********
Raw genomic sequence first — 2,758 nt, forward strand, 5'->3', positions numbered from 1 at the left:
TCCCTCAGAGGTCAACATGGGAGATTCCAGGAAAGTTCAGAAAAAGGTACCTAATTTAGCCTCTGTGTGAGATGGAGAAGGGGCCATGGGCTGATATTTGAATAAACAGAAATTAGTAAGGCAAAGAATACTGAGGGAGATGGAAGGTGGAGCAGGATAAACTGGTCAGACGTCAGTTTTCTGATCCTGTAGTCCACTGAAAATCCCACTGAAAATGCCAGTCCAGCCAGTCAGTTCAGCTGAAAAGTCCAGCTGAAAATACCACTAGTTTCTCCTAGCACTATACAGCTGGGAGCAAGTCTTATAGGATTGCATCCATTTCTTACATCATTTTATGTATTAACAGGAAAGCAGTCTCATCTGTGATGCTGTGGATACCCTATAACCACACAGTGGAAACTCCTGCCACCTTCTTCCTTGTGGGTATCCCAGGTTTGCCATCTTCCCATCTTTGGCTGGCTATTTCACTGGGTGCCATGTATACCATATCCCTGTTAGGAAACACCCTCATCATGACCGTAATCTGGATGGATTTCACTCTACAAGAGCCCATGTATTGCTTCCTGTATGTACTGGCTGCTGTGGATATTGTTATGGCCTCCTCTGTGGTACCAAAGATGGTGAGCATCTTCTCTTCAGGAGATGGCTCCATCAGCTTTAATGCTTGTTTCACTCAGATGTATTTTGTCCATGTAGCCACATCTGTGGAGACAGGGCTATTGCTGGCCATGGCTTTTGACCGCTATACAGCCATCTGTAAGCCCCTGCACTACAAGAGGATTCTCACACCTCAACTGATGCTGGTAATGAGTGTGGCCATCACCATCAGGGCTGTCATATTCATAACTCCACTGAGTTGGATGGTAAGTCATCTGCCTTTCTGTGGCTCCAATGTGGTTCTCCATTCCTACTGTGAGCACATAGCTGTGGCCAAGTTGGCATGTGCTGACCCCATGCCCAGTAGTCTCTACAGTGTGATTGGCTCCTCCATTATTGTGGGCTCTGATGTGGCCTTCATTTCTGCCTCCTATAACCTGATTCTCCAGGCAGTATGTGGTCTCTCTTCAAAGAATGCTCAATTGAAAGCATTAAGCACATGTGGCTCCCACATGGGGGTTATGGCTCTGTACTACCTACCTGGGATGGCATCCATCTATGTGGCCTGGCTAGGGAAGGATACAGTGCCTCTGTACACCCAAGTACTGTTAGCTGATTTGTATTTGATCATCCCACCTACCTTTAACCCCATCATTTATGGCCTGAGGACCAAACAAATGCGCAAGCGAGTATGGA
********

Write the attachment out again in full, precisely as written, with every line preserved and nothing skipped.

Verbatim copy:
Raw genomic sequence first — 2,758 nt, forward strand, 5'->3', positions numbered from 1 at the left:
TCCCTCAGAGGTCAACATGGGAGATTCCAGGAAAGTTCAGAAAAAGGTACCTAATTTAGCCTCTGTGTGAGATGGAGAAGGGGCCATGGGCTGATATTTGAATAAACAGAAATTAGTAAGGCAAAGAATACTGAGGGAGATGGAAGGTGGAGCAGGATAAACTGGTCAGACGTCAGTTTTCTGATCCTGTAGTCCACTGAAAATCCCACTGAAAATGCCAGTCCAGCCAGTCAGTTCAGCTGAAAAGTCCAGCTGAAAATACCACTAGTTTCTCCTAGCACTATACAGCTGGGAGCAAGTCTTATAGGATTGCATCCATTTCTTACATCATTTTATGTATTAACAGGAAAGCAGTCTCATCTGTGATGCTGTGGATACCCTATAACCACACAGTGGAAACTCCTGCCACCTTCTTCCTTGTGGGTATCCCAGGTTTGCCATCTTCCCATCTTTGGCTGGCTATTTCACTGGGTGCCATGTATACCATATCCCTGTTAGGAAACACCCTCATCATGACCGTAATCTGGATGGATTTCACTCTACAAGAGCCCATGTATTGCTTCCTGTATGTACTGGCTGCTGTGGATATTGTTATGGCCTCCTCTGTGGTACCAAAGATGGTGAGCATCTTCTCTTCAGGAGATGGCTCCATCAGCTTTAATGCTTGTTTCACTCAGATGTATTTTGTCCATGTAGCCACATCTGTGGAGACAGGGCTATTGCTGGCCATGGCTTTTGACCGCTATACAGCCATCTGTAAGCCCCTGCACTACAAGAGGATTCTCACACCTCAACTGATGCTGGTAATGAGTGTGGCCATCACCATCAGGGCTGTCATATTCATAACTCCACTGAGTTGGATGGTAAGTCATCTGCCTTTCTGTGGCTCCAATGTGGTTCTCCATTCCTACTGTGAGCACATAGCTGTGGCCAAGTTGGCATGTGCTGACCCCATGCCCAGTAGTCTCTACAGTGTGATTGGCTCCTCCATTATTGTGGGCTCTGATGTGGCCTTCATTTCTGCCTCCTATAACCTGATTCTCCAGGCAGTATGTGGTCTCTCTTCAAAGAATGCTCAATTGAAAGCATTAAGCACATGTGGCTCCCACATGGGGGTTATGGCTCTGTACTACCTACCTGGGATGGCATCCATCTATGTGGCCTGGCTAGGGAAGGATACAGTGCCTCTGTACACCCAAGTACTGTTAGCTGATTTGTATTTGATCATCCCACCTACCTTTAACCCCATCATTTATGGCCTGAGGACCAAACAAATGCGCAAGCGAGTATGGA